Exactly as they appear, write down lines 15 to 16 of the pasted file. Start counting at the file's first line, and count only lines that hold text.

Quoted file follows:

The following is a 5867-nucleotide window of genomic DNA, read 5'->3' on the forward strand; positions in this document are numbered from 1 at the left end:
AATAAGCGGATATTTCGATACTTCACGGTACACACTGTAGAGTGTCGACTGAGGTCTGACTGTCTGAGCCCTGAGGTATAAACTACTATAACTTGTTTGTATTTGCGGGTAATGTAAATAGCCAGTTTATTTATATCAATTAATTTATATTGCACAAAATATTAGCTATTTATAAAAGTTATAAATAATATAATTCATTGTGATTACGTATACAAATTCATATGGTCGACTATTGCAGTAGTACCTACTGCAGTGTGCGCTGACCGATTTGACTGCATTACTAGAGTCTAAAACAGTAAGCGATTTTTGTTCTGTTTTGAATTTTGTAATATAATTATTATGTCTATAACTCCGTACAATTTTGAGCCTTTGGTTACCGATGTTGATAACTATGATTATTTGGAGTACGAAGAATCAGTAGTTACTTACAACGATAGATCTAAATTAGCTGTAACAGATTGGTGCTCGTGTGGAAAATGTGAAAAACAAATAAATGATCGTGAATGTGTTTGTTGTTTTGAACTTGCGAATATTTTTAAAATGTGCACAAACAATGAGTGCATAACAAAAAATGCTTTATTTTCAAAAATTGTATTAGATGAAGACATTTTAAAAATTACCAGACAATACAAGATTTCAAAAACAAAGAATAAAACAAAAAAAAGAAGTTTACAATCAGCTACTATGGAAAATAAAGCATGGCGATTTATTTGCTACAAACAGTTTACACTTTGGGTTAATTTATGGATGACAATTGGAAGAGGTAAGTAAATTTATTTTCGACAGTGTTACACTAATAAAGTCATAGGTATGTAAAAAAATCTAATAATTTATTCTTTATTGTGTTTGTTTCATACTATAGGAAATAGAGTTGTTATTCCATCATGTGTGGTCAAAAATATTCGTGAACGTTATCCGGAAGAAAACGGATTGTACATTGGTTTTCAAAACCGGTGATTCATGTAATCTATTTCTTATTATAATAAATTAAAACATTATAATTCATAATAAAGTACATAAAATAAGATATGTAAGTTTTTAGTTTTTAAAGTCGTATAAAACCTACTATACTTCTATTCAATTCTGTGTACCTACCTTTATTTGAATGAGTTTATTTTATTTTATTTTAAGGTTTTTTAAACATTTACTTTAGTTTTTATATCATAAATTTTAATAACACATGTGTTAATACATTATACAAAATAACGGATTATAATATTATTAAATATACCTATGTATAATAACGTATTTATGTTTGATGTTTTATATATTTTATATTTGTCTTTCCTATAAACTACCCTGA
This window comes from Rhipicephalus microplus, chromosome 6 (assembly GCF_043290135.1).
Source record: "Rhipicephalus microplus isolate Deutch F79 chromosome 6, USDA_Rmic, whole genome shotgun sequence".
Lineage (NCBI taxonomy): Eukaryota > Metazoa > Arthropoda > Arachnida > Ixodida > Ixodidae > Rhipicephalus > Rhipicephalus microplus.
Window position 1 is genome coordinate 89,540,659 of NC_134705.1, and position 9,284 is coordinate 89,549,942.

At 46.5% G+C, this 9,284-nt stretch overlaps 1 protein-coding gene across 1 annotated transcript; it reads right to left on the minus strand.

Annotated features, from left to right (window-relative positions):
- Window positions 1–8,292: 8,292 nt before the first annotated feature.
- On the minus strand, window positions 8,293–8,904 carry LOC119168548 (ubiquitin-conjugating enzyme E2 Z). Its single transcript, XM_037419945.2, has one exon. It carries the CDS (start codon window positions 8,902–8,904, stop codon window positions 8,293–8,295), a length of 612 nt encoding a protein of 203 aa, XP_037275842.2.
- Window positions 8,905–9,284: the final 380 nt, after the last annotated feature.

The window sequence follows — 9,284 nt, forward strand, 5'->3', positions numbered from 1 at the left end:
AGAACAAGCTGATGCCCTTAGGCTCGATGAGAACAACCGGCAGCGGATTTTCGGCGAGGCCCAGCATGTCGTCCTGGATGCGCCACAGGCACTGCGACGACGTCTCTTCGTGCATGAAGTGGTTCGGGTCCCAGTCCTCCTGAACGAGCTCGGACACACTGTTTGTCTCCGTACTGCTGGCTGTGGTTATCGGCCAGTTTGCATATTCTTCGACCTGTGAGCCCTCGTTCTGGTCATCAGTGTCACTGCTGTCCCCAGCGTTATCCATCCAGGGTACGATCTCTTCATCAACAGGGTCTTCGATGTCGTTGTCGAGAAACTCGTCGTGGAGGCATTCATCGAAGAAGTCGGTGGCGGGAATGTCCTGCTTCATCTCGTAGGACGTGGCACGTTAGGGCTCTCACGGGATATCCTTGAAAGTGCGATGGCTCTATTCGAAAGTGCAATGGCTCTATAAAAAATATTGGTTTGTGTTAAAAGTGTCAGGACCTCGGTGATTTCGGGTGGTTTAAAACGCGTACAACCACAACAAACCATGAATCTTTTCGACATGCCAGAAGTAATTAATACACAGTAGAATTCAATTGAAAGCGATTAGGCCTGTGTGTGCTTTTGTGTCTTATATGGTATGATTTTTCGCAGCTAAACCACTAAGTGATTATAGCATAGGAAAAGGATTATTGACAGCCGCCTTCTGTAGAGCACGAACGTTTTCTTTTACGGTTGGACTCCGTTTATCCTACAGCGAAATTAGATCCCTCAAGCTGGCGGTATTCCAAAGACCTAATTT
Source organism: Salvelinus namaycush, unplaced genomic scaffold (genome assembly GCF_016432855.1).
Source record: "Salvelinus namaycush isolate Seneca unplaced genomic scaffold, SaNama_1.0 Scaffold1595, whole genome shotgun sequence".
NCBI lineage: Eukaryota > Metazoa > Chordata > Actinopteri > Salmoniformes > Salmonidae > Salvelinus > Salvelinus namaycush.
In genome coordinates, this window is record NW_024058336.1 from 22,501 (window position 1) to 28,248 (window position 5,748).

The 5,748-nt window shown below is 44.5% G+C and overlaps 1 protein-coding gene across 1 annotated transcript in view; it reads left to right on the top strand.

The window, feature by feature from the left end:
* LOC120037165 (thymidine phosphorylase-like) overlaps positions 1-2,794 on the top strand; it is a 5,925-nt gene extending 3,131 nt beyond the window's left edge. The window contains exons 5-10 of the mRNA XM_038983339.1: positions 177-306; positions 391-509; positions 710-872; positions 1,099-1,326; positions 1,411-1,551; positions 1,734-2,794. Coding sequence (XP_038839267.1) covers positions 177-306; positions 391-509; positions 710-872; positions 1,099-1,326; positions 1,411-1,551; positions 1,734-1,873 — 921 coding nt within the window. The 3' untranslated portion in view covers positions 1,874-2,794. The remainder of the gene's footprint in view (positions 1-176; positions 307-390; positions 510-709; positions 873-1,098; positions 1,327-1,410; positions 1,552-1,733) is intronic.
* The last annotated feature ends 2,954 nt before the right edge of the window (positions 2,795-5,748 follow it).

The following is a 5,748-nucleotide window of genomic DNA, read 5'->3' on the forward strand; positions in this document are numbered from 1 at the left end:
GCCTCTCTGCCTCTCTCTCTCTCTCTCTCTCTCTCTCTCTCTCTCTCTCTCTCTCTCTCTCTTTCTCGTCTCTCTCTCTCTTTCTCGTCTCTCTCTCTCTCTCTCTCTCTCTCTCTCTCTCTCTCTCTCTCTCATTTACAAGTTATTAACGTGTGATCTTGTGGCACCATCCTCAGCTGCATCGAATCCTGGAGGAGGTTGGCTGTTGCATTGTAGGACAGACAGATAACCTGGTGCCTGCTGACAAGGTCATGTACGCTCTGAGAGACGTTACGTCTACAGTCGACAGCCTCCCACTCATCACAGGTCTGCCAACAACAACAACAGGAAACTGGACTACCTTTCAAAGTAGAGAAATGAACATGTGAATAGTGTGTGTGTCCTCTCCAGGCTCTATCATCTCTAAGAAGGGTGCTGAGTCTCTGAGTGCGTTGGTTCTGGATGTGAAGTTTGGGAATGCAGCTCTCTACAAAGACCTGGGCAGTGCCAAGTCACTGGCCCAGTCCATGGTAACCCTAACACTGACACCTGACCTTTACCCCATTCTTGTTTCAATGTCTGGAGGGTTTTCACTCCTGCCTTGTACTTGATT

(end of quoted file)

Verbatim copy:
Source record: "Salvelinus namaycush isolate Seneca unplaced genomic scaffold, SaNama_1.0 Scaffold1595, whole genome shotgun sequence".
NCBI lineage: Eukaryota > Metazoa > Chordata > Actinopteri > Salmoniformes > Salmonidae > Salvelinus > Salvelinus namaycush.